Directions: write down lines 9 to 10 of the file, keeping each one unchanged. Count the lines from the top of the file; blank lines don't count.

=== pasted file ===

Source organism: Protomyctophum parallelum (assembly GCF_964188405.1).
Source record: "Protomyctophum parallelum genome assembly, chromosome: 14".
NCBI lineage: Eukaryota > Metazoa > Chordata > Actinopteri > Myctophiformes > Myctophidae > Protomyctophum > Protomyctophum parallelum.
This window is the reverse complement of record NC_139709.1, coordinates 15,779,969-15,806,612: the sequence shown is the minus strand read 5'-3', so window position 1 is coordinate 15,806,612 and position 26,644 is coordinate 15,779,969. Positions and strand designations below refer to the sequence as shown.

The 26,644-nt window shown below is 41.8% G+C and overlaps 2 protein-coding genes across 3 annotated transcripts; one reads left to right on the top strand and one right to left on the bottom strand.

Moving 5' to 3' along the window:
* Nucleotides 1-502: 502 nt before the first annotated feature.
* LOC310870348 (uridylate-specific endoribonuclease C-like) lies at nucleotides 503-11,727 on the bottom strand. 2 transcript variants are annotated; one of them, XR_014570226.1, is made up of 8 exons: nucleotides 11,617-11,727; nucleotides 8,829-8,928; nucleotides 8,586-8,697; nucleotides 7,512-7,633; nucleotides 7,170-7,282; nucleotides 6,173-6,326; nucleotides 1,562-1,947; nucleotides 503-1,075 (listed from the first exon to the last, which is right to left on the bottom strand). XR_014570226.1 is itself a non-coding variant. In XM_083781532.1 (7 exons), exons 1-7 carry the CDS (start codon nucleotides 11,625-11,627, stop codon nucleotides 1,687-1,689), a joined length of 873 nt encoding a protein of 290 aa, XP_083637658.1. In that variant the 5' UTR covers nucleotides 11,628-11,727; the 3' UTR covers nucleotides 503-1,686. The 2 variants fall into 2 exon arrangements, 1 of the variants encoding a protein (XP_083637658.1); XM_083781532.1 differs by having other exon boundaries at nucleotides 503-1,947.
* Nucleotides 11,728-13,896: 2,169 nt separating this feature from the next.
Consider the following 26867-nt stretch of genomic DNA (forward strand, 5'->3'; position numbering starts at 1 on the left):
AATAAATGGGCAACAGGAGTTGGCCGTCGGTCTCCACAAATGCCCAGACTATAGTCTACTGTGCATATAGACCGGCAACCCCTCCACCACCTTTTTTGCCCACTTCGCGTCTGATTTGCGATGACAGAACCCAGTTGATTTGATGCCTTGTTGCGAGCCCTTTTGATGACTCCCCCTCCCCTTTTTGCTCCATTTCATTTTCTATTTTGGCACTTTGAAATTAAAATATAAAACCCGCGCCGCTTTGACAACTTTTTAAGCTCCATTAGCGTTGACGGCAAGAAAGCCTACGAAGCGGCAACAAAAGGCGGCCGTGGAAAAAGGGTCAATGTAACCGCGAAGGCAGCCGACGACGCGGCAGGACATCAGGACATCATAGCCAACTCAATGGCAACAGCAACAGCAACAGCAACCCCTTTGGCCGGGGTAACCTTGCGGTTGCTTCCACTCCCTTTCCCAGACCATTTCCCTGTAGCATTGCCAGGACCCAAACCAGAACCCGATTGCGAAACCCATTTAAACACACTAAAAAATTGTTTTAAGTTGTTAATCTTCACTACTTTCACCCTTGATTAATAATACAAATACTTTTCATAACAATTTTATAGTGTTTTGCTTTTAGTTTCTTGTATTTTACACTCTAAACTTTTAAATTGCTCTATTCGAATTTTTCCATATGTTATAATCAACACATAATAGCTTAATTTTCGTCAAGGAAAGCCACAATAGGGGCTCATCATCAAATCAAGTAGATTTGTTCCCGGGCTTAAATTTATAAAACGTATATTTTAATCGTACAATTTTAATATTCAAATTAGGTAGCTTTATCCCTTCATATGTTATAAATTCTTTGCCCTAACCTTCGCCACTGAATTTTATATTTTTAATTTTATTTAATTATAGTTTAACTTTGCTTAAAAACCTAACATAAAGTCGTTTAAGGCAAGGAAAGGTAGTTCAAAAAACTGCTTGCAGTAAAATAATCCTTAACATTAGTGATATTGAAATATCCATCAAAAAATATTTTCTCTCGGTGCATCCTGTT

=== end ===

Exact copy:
* Nucleotides 11,728-13,896: 2,169 nt separating this feature from the next.
Consider the following 26867-nt stretch of genomic DNA (forward strand, 5'->3'; position numbering starts at 1 on the left):